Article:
3 A locally ringed space is a ringed space such that the stalks of the sheaf O X are all local rings, and a morphism of locally ringed spaces is required to induce on the stalks maps f 1 (m X,x ) = m Y,y. Take (E, O E ) where E is an algebraic set and O E is the sheaf of regular functions. This example is the fundamental one in algebraic geometry. The locally ringed spcae (C n, O C n) with the sheaf being the sheaf of local holomorphic functions is the fundamental example in analytic geometry. 2.2 Local Analytic Spaces For U C n, f i : U C holomorphic for i I. Then we know (C n, O C n) is a locally ringed space, look at (U, O C n U ). Set X = {f i = 0, i I} and then (f i )O U = I is a sheaf of ideals. So, we can now distinguish between (0, C) and (0, C{x}/x 2 ), the first is just a point, the second is a double point, and can be viewed as the intersection of a parabola and a line tangent to its vertex. 2.3 Affine Schemes Let A be a ring (commutative with identity). Then SpecA is the set of prime ideals of A, and the closed sets are given by tkaing an ideal I in A and setting V (I) to be the set of prime ideals containing I. The open sets are their complements. We define on SpecA the sheaf O A, whose stalks at P is A P, and for any open set U, we define O A (U) by s is a section if s : U P U A P with for all P there exists an open neighborhood V and a, b A such that for all Q V we have b / Q and s(q) = a/b. The set of morphisms (SpecA, O A ) (SpecB, O B ) is the same as the set of homomorphisms B A. 2.4 Schemes A locally ringed space (X, O X ) is a scheme if for every x there exists a U such that (U, O X U ) is isomorphic to an affine scheme. If R is a graded ring g 0 R d, then we define a scheme (ProjR, O R ) by ProjR is the set of homogeneous prime ideals in R. We want to set up O R,P to be R (P ), which is the set of elements of degree zero in T 1 R, where T is the set of homogeneous elements which are not in P. We set s O R (U) if s : U P U R (P ) such that for all P U there exists V and a, b homogeneous of the same degree such that for all Q V, b / Q and s(q) = a/b. 3 Lecture 3 - Projective Schemes Let R be a graded ring, look at (ProjR, O R ). Let f d 0 R d = R +, then we define D + (f) to be the homogeneous primes not containing f. (D + (f), O R D+(f)) is isomorphic to (SpecR (f), O R(f) ). 3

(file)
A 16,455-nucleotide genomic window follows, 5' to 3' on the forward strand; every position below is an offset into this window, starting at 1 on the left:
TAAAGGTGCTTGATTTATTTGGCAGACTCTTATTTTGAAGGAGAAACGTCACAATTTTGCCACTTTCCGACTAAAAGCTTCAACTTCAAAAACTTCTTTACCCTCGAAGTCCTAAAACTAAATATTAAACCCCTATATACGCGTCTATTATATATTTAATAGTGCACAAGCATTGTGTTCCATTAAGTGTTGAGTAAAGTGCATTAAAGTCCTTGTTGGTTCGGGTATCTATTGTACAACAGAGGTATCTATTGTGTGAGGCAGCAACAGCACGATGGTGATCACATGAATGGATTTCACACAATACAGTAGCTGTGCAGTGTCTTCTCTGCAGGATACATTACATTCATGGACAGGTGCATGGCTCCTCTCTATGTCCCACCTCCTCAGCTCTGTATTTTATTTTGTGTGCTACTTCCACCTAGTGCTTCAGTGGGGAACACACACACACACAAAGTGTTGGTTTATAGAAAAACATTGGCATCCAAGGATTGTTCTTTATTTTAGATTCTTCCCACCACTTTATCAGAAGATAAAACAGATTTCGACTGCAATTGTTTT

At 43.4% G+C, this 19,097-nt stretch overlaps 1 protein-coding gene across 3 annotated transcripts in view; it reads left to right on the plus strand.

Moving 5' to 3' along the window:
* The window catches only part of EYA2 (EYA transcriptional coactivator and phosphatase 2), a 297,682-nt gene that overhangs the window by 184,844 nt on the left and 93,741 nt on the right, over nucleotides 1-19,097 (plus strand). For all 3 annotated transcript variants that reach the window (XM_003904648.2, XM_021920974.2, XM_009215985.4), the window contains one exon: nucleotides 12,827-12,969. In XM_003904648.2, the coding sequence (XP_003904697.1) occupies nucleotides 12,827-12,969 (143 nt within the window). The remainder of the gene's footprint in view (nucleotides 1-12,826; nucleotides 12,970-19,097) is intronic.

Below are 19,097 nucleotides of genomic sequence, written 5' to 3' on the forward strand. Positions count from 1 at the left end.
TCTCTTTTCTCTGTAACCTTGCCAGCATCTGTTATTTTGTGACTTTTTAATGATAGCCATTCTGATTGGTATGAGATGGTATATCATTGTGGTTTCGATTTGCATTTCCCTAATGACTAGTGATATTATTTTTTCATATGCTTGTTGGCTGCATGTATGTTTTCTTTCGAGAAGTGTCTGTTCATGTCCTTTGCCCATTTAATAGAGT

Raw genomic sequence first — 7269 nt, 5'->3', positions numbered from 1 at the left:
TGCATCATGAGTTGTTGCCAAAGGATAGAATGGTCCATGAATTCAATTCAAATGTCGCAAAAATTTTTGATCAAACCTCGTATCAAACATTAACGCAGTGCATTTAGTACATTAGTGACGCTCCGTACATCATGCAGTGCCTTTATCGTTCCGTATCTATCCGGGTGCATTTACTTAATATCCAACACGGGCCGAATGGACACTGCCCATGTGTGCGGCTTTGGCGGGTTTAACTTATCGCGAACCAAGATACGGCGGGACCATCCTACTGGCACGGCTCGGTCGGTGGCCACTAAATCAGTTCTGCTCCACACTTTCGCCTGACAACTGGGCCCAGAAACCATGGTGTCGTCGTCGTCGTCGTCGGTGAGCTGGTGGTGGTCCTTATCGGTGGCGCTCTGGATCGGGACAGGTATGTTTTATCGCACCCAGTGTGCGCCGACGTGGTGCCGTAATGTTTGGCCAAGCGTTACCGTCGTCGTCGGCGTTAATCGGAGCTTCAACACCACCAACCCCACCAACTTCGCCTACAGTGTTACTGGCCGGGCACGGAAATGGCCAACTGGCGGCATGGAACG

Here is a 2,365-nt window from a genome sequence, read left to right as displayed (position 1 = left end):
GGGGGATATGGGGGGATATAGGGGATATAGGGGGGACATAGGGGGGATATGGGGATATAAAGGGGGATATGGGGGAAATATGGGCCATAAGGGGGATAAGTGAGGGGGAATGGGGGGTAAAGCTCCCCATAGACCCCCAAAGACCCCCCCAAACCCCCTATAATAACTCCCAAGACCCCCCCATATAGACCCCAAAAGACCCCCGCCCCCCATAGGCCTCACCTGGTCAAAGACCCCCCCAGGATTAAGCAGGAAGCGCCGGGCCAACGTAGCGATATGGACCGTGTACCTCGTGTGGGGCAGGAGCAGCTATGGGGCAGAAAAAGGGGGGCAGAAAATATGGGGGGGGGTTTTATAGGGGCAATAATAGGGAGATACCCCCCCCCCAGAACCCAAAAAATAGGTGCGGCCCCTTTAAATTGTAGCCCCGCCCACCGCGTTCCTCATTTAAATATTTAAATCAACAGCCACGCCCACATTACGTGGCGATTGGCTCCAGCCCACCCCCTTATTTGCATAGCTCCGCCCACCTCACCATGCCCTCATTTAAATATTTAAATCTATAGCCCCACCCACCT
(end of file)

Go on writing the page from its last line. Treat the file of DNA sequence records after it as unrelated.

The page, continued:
4 For any ring R = A[x 0,..., x n ], we have (ProjR, O R ) and we ll call it P n A. 3.1 Gluing Schemes Let (X 1, O 1 ) and (X 2, O 2 ) be two schemes wuch that (U 1, O 1 U1 ) (U 2, O 2 U2 ) is an isomorphism. Then we can construct a new scheme by identifying them along this map. 3.2 Schemes over a scheme Let φ : (X, O X ) (S, O S ). We call this an S-scheme, and often abuse notation by calling X an S-scheme. In particular, we will look at schemes over (Speck, k). 3.3 Varieties and Schemes Any variety is covered by a finite number of affine algebraic varieties. This means that we can take any variety V over k, and make a scheme over Speck out of it, by just taking affine varieties to SpecA(E). Now, we say that a scene is connected if X is, irreducible if X is, it is reduced if the rings are all reduced (have no nilpotents) and integral similarly. A scheme is integral if and only if it is reduced and irreducible. A scheme is locally noetherian if it has a covering by spectra of noetherian rings. Now, let f : (X, O X ) (Y, O Y ) be a morphisms of schemes. We say f is locally of finite type if (Y, O Y ) is covered by (SpecA i, O Ai ) such that f 1 (SpecA i ) = SpecB ij with the B ij being A i -algebras of finite type, that is, are finitely generated as algebras. We say that it is of finite type if the B ij are finite as modules. An example is the map from a parabola to a line, which induces k[x] k[x, y]/(y x 2 ). We can construct fiber products, take φ : X S and ψ : Y S, we can get X S Y, it s the unique scheme such that for all maps Z X and Z Y that are equal after composing with the maps to S, we get a unique map Z X S Y. This allows us to define base change: If we have a map X Y and another Y Y, we can define X = X Y Y and we have X Y, the base change of the morphism. For any X Y, we have a map X X Y X by using the same map to create the fiber product. If this morphism is closed, then we say that f is separated. We call a morphism proper if it is separated, of finite type and universally closed, and we say that a scheme which is proper over Speck is complete. 4